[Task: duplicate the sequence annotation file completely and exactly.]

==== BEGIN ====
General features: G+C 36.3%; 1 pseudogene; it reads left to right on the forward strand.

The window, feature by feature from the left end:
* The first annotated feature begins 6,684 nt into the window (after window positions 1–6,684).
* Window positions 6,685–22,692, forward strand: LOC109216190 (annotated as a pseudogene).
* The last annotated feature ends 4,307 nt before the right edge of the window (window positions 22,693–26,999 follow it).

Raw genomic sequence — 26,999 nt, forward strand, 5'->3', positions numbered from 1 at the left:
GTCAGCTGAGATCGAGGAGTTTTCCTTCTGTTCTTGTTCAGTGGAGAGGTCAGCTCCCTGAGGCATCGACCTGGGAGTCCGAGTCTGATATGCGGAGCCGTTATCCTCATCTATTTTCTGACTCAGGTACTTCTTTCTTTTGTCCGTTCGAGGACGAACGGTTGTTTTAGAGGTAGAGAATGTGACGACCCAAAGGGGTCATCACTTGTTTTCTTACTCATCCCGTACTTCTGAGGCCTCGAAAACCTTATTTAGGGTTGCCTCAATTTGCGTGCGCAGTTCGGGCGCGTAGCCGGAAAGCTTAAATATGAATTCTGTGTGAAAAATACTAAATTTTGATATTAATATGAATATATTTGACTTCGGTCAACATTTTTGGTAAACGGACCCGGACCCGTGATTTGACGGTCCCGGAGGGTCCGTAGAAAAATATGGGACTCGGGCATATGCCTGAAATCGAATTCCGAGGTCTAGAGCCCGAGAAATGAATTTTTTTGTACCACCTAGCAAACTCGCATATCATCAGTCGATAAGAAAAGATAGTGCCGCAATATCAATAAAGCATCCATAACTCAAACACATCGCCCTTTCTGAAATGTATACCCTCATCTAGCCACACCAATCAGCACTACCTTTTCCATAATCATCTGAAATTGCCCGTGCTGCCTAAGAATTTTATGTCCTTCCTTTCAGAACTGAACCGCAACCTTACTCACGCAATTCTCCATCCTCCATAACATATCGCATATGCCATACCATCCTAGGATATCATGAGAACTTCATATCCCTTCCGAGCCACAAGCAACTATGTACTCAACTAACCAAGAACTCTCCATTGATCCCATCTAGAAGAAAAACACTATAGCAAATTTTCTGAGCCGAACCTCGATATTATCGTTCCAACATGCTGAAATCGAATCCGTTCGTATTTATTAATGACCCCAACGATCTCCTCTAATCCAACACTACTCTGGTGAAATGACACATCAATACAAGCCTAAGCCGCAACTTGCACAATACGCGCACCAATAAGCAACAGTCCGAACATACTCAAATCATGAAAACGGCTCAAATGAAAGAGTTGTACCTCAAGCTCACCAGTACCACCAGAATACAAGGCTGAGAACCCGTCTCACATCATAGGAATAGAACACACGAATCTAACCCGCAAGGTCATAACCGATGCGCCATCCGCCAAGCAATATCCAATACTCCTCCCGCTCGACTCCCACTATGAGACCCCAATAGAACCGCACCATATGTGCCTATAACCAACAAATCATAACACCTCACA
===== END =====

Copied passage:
General features: G+C 36.3%; 1 pseudogene; it reads left to right on the forward strand.

The window, feature by feature from the left end:
* The first annotated feature begins 6,684 nt into the window (after window positions 1–6,684).
* Window positions 6,685–22,692, forward strand: LOC109216190 (annotated as a pseudogene).
* The last annotated feature ends 4,307 nt before the right edge of the window (window positions 22,693–26,999 follow it).

Raw genomic sequence — 26,999 nt, forward strand, 5'->3', positions numbered from 1 at the left:
GTCAGCTGAGATCGAGGAGTTTTCCTTCTGTTCTTGTTCAGTGGAGAGGTCAGCTCCCTGAGGCATCGACCTGGGAGTCCGAGTCTGATATGCGGAGCCGTTATCCTCATCTATTTTCTGACTCAGGTACTTCTTTCTTTTGTCCGTTCGAGGACGAACGGTTGTTTTAGAGGTAGAGAATGTGACGACCCAAAGGGGTCATCACTTGTTTTCTTACTCATCCCGTACTTCTGAGGCCTCGAAAACCTTATTTAGGGTTGCCTCAATTTGCGTGCGCAGTTCGGGCGCGTAGCCGGAAAGCTTAAATATGAATTCTGTGTGAAAAATACTAAATTTTGATATTAATATGAATATATTTGACTTCGGTCAACATTTTTGGTAAACGGACCCGGACCCGTGATTTGACGGTCCCGGAGGGTCCGTAGAAAAATATGGGACTCGGGCATATGCCTGAAATCGAATTCCGAGGTCTAGAGCCCGAGAAATGAATTTTTTTGTACCACCTAGCAAACTCGCATATCATCAGTCGATAAGAAAAGATAGTGCCGCAATATCAATAAAGCATCCATAACTCAAACACATCGCCCTTTCTGAAATGTATACCCTCATCTAGCCACACCAATCAGCACTACCTTTTCCATAATCATCTGAAATTGCCCGTGCTGCCTAAGAATTTTATGTCCTTCCTTTCAGAACTGAACCGCAACCTTACTCACGCAATTCTCCATCCTCCATAACATATCGCATATGCCATACCATCCTAGGATATCATGAGAACTTCATATCCCTTCCGAGCCACAAGCAACTATGTACTCAACTAACCAAGAACTCTCCATTGATCCCATCTAGAAGAAAAACACTATAGCAAATTTTCTGAGCCGAACCTCGATATTATCGTTCCAACATGCTGAAATCGAATCCGTTCGTATTTATTAATGACCCCAACGATCTCCTCTAATCCAACACTACTCTGGTGAAATGACACATCAATACAAGCCTAAGCCGCAACTTGCACAATACGCGCACCAATAAGCAACAGTCCGAACATACTCAAATCATGAAAACGGCTCAAATGAAAGAGTTGTACCTCAAGCTCACCAGTACCACCAGAATACAAGGCTGAGAACCCGTCTCACATCATAGGAATAGAACACACGAATCTAACCCGCAAGGTCATAACCGATGCGCCATCCGCCAAGCAATATCCAATACTCCTCCCGCTCGACTCCCACTATGAGACCCCAATAGAACCGCACCATATGTGCCTATAACCAACAAATCATAACACCTCACA